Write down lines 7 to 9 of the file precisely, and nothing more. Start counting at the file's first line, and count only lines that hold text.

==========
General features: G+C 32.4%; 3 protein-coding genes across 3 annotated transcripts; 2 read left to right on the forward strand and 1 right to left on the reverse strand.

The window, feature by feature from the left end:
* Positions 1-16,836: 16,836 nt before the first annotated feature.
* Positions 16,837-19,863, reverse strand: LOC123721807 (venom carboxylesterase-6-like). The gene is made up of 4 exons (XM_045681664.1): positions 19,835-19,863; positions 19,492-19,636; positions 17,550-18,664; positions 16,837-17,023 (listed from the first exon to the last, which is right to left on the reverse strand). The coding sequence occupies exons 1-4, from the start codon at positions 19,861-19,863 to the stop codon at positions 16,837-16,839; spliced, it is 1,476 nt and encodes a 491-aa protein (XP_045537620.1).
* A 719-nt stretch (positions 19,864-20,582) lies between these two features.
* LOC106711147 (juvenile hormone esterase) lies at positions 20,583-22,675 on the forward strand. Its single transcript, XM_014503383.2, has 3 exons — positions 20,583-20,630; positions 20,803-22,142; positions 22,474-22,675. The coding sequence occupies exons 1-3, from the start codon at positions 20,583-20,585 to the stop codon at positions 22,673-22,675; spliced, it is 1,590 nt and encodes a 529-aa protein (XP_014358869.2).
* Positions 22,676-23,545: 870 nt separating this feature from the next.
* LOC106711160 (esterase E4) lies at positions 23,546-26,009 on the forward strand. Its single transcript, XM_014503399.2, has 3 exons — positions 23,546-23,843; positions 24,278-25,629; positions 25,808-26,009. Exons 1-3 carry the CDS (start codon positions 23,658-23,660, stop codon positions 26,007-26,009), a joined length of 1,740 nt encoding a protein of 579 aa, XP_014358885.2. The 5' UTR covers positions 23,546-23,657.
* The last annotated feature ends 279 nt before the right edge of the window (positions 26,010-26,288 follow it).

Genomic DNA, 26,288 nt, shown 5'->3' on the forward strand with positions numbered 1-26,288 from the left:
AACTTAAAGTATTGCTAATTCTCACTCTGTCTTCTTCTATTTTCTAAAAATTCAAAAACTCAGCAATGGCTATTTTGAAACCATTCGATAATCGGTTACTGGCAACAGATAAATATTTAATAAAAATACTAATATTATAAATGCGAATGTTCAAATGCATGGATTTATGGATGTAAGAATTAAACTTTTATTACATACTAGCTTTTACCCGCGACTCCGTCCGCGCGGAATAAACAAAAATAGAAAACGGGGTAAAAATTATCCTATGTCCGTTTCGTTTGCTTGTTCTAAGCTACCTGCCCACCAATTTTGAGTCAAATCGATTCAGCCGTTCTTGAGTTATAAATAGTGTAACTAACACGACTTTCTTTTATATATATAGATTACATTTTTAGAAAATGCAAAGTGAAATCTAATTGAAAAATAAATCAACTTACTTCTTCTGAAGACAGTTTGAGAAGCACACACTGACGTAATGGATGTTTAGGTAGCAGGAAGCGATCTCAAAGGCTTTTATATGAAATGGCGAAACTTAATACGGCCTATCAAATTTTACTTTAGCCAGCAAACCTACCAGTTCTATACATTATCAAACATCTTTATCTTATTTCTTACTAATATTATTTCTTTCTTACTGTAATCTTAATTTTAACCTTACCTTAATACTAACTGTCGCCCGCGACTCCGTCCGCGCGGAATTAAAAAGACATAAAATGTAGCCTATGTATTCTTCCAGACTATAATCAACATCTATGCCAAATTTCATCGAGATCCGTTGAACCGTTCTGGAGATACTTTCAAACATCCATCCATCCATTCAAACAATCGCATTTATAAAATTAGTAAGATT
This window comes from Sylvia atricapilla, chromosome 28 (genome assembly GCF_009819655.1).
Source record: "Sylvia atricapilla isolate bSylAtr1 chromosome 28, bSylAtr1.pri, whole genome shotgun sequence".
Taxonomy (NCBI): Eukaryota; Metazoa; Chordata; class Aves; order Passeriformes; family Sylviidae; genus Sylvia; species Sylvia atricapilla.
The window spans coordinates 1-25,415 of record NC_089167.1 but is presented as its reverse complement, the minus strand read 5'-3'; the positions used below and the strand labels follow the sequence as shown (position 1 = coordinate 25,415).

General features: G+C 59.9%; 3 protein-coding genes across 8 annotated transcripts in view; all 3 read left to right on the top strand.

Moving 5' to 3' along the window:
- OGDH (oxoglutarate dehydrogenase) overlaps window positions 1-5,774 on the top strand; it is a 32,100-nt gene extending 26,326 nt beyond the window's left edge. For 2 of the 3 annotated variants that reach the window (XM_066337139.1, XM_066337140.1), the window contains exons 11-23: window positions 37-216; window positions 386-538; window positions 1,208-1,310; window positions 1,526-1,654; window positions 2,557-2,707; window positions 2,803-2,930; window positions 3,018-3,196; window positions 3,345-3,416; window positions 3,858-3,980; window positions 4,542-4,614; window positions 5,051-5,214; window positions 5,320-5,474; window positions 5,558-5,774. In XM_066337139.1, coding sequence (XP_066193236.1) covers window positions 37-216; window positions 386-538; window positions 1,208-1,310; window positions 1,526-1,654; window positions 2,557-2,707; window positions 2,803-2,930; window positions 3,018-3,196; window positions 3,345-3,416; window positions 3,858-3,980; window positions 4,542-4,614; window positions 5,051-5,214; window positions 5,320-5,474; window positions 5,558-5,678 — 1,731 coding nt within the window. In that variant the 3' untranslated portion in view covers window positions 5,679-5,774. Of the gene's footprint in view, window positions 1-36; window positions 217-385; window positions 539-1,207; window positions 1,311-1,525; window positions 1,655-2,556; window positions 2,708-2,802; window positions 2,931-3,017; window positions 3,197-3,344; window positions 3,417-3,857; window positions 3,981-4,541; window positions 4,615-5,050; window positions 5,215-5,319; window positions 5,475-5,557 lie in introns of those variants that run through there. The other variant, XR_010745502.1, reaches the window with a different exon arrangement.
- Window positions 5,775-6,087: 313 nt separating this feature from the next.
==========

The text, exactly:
* Positions 22,676-23,545: 870 nt separating this feature from the next.
* LOC106711160 (esterase E4) lies at positions 23,546-26,009 on the forward strand. Its single transcript, XM_014503399.2, has 3 exons — positions 23,546-23,843; positions 24,278-25,629; positions 25,808-26,009. Exons 1-3 carry the CDS (start codon positions 23,658-23,660, stop codon positions 26,007-26,009), a joined length of 1,740 nt encoding a protein of 579 aa, XP_014358885.2. The 5' UTR covers positions 23,546-23,657.
* The last annotated feature ends 279 nt before the right edge of the window (positions 26,010-26,288 follow it).